5 reasons you might want to give up Facebook (other than privacy concerns)

Graphic/Global News

TORONTO – Facebook has had its fair share of privacy scandals over the past few years.

Just this week, a Harvard student made headlines for creating an app allowing users to see the location of their Facebook friends to within a metre – all to prove just how much location data Facebook Messenger shares.

And, while the social network has made a big push to help its users understand its privacy policy, every time a new story about Facebook privacy concerns makes headlines, people threaten to sign off for good.

But, despite concerns, Facebook remains one of the top social networks in the world – prompting lots of research into how the site affects our lives.

Turns out, there may be many reasons, other than privacy, to consider breaking up with Facebook.

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Facebook is making you feel bad about your life

There have been multiple studies that show how Facebook can negatively affect our mood.

Take research from the University of Gothenburg, for example. Researchers with the Swedish university found the more time users spend on Facebook, the more likely they are to feel unhappy with their own lives.

It’s making it harder to get over breakups

According to a 2012 study, seeing your ex on Facebook restricts both personal growth and emotional recovery.

Research released this week showed 88 per cent of Facebook users surveyed admitted to “creeping” their exes on the site. Those surveyed revealed they were guilty of looking through photos of their ex to see if they had moved on and reading into messages to find a hidden meaning.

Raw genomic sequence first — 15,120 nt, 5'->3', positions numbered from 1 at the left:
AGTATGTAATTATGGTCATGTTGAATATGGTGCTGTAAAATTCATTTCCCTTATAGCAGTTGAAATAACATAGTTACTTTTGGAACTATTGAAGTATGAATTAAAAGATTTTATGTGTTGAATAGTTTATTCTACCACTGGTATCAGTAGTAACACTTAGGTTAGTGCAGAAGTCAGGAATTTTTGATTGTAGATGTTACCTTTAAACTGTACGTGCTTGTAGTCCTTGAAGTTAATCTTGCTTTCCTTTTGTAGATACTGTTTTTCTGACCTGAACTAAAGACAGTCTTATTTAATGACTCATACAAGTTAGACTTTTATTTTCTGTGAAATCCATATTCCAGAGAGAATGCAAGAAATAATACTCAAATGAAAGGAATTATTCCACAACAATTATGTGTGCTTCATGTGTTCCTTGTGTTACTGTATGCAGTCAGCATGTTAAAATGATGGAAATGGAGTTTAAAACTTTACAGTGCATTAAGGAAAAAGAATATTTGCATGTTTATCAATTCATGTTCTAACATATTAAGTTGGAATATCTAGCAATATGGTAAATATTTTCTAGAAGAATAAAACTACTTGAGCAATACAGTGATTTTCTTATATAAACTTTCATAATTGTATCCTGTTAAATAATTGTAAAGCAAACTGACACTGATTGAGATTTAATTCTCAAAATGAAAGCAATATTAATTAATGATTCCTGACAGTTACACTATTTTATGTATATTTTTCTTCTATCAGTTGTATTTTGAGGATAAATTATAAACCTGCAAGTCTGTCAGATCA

Your status updates are making you look like a narcissist

Facebook feeds narcissism – at least that’s what British researchers found when they compared people’s Facebook posts to surveys that measure their personality traits.

Researchers at Brunel University found narcissists were more likely to post updates about their diet, physique and exercise routine.

Meanwhile, those who posted updates about their significant others showed they were grappling with low self-esteem.

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Social media can be an addiction

Researchers at the University at Albany found that social media – particularly Facebook – is not only addictive, but those who use it may also be at risk for greater impulse-control issues.

The study found roughly 10 per cent of users experience “disordered social media use,” meaning they exhibit addictive behaviors in the way they use platforms like Twitter, Instagram and Facebook.

Your friends are stressing you out

If your Facebook news feed is chock-full of bad news from your friends, you are likely to feel more stressed out than usual.

A study released in January by Pew Research showed users who reported high levels of stress are indirectly affected by the awareness of stressful events in their online friends’ lives. In other words – stress is contagious.

With files from Global News’ Carmen Chai

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